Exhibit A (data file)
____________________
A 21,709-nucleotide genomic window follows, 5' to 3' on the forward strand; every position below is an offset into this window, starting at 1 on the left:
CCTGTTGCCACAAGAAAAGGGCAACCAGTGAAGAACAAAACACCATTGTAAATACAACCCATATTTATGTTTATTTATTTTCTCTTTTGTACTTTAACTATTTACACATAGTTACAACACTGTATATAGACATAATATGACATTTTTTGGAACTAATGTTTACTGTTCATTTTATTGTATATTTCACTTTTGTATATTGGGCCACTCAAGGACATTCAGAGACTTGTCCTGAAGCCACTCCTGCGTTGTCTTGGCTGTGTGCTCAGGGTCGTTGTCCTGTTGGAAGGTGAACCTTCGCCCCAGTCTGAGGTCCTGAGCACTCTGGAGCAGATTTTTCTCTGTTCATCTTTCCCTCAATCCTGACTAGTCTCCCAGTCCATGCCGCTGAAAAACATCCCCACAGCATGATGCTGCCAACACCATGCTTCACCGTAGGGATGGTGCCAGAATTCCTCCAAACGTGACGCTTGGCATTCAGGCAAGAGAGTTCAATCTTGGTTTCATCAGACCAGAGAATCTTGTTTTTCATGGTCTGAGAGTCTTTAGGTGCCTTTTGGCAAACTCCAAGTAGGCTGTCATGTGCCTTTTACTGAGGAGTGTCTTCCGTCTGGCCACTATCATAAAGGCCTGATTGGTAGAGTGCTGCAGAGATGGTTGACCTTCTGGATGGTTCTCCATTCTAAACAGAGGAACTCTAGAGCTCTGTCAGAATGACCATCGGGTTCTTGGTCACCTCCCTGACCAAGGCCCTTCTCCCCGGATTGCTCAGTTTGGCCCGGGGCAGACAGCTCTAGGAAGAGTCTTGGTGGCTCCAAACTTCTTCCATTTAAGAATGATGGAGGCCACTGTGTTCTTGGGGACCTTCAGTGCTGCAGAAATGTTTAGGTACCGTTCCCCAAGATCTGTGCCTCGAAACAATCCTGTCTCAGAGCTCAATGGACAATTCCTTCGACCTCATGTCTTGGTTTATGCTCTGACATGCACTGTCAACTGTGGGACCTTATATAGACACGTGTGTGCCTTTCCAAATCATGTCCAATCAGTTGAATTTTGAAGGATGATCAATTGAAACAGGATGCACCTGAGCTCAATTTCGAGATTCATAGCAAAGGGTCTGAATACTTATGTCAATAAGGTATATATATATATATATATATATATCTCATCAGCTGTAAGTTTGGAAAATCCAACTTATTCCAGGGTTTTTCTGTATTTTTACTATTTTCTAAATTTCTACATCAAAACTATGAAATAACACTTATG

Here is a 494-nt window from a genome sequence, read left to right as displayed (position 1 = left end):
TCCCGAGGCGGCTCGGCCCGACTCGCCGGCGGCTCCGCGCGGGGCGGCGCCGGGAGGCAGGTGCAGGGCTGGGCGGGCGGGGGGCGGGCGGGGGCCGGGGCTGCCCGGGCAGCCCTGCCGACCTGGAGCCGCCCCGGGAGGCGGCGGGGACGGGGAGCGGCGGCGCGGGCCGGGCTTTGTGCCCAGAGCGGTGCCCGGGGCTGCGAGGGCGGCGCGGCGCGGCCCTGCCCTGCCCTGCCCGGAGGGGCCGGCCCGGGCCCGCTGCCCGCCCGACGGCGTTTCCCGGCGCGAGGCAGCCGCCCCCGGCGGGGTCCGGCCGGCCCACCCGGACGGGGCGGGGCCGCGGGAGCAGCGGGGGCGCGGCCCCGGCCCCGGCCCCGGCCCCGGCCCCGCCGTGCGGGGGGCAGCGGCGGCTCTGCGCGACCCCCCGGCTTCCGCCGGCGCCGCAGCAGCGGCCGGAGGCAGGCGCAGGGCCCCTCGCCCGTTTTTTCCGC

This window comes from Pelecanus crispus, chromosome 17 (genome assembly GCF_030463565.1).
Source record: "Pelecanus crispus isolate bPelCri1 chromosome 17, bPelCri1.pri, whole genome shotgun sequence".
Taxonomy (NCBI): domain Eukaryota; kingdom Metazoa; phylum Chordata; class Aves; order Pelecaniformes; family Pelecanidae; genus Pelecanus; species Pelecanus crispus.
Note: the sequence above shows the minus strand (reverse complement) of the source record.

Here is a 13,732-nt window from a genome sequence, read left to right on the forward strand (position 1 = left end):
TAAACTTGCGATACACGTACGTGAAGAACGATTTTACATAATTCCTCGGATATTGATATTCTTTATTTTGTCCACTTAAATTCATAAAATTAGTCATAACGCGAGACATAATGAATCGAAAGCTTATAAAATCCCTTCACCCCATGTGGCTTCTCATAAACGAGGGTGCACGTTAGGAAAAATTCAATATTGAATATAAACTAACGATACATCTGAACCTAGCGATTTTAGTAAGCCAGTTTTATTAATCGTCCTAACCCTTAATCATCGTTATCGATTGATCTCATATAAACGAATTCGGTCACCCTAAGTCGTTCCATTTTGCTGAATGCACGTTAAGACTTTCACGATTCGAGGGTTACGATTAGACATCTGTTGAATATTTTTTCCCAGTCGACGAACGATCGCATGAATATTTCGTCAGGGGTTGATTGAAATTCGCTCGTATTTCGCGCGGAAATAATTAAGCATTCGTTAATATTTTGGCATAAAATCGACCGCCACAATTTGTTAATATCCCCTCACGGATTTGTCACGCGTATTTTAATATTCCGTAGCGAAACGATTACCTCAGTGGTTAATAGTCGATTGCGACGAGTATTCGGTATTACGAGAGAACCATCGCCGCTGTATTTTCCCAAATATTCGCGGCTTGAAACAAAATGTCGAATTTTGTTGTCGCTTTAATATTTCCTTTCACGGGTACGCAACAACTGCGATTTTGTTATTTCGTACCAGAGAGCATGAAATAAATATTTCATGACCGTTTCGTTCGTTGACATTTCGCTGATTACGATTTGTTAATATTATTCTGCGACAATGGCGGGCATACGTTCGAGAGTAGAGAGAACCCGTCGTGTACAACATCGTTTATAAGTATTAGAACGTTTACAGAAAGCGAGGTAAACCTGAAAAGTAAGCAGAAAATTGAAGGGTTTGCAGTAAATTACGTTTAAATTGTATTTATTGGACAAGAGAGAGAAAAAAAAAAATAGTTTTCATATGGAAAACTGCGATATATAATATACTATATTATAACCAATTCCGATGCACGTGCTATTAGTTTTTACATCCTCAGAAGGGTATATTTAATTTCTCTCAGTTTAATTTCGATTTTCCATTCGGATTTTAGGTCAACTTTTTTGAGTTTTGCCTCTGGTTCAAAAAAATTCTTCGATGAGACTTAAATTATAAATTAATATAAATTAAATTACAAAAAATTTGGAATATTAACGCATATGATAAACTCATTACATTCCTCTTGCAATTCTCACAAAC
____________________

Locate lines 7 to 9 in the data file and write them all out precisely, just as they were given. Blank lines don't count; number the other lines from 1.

Taxonomy (NCBI): domain Eukaryota; kingdom Metazoa; phylum Chordata; class Aves; order Pelecaniformes; family Pelecanidae; genus Pelecanus; species Pelecanus crispus.
Note: the sequence above shows the minus strand (reverse complement) of the source record.

Here is a 13,732-nt window from a genome sequence, read left to right on the forward strand (position 1 = left end):